Germaine Krull: A Photographer’s Journey

Jeu de Paume in Paris presents an exhibition by iconic photographer Germaine Krull.

Krull’s role in the 1920-1940 avant-garde movement and the pioneering of modern photojournalism set her mark in photographic works and development. She is among the greatest in the history of photography yet her work has not been studied in the same scale as her contemporaries Man Ray, László Moholy-Nagy and André Kertész. Krull was also the first to publish her photographic works in book form.

Born in what now forms Poland, Krull had a chaotic childhood as her father travelled frequently in search of work. This included a spell in Paris in 1906. Krull studied photography in Munich, after which she became involved in political upheavals in post-war Germany. During her early career she produced photographs of nude people who were seen as remarkable for their freedom of tone and subject. In 1925, while visiting the Netherlands she became fascinated by the metal structures and cranes in the docks, which led to a photographic series that was well received in the portfolio Métal, following her move to Paris. It was this publication that placed her in the forefront of the avant-garde, the Nouvelle Vision in photography.

Krull’s new status in photography opened up for a prominent position within photographic magazine VU, where she took part in developing a unique style of reporting characterised by freedom of expression and closeness to the subject. Apart from VU, Krull reported for many other magazines including Jazz, Variétés, Art et Médecine and L’Art vivant. Most essentially, and what made her unique to any other photographer of her time, she published a number of books and portfolios as sole author including Métal 1928), 100 x Paris 1929, Études de Nu 1930, Le Valois 1930, La Route Paris-Biarritz 1931, Marseille 1935. She created the first photo-novel with Georges Simenon, La Folle d’Itteville 1931.

Being an energetic spirit with strong political convictions, Kull joined the Free French during the Second World War serving the cause with her camera. Later she followed the Battle of Alsace after which she travelled to Asia where she converted to Buddhism. During these years Krull continued to take photographs, which featured Buddhist sites and monuments. The range of books resulting was completely original for their time.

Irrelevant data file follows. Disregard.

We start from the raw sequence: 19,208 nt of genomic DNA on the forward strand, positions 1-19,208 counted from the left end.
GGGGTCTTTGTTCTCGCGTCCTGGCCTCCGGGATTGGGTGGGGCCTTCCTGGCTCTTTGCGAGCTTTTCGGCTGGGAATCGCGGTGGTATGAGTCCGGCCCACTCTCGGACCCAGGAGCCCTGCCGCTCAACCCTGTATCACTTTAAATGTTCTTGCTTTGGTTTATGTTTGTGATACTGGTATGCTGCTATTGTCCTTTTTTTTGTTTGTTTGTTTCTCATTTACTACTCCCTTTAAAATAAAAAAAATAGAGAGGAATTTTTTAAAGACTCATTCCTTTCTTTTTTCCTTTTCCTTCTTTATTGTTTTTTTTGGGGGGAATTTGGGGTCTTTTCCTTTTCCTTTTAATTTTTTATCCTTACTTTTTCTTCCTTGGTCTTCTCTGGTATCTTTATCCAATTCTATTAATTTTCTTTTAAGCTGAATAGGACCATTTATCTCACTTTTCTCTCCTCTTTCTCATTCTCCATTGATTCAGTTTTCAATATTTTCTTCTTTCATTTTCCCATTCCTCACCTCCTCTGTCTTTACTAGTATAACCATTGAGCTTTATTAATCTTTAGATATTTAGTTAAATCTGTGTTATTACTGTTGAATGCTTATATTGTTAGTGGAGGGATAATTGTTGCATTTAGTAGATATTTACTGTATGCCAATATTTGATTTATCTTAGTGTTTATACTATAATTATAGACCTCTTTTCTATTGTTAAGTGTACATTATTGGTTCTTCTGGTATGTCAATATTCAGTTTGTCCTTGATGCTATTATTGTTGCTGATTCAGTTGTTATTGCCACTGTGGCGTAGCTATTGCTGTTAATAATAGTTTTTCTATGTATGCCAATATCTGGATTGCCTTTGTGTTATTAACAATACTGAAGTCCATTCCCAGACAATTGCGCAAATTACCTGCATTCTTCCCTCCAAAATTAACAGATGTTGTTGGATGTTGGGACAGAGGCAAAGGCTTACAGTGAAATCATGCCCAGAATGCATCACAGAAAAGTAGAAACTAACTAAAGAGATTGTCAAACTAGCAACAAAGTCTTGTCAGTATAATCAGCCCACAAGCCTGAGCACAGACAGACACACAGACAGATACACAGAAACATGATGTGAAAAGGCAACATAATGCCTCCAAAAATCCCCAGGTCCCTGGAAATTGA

The exhibition at Jeu de Paume explores Krull’s work in a new light, based on collections that have only recently been made available. This approach seeks to show the balance between a modernist artistic vision and documentation. It focuses on the Parisian period between 1926-1935 by linking 130 vintage prints to period documents including the magazines and books in which Krull played a unique and prominent part. Furthermore, the exhibition seeks to display Krull’s unique reporting style, despite it being difficult to define since it adapts to subjects while remaining constantly innovative in terms of aesthetic innovation.

Germaine Krull: A Photographer’s Journey will be on display from Tuesday 2 June – 27 September 2015 at the Jeu de Paume in Paris, France.

Click here to subscribe to fluoroNotice for advanced news into a world where art, fashion, architecture, history and innovation come together.

Related articles

Anabelle Lacroix, a French Australian curator and writer, engages with the intersections of curating, writing, and public programming, focusing on performance, sound, and speech. Currently


    His artistic process is radical, existing in the digital, intellectual, and sensorial realms. By utilising technology, Breuer projects his mind and dematerialises the creative process, resulting in a visual language that is incredibly light and ethereal.


    The creator’s journey is always a difficult one with its twists and turns, but every creator has its own way of embarking on their unique path. Fan Ho, an internationally renowned photographer who captured Hong Kong in the 50’s and 60’s, devoted his life to evolving his craft.


    John Saint Michel’s position in the fashion arena is not so easy to define — as his recent exhibition at the Discordia Gallery in Melbourne’s Nicholas Building showed.

Leave a Reply

Your email address will not be published. Required fields are marked *

HTML tags are not allowed.

152,899 Spambots Blocked by Simple Comments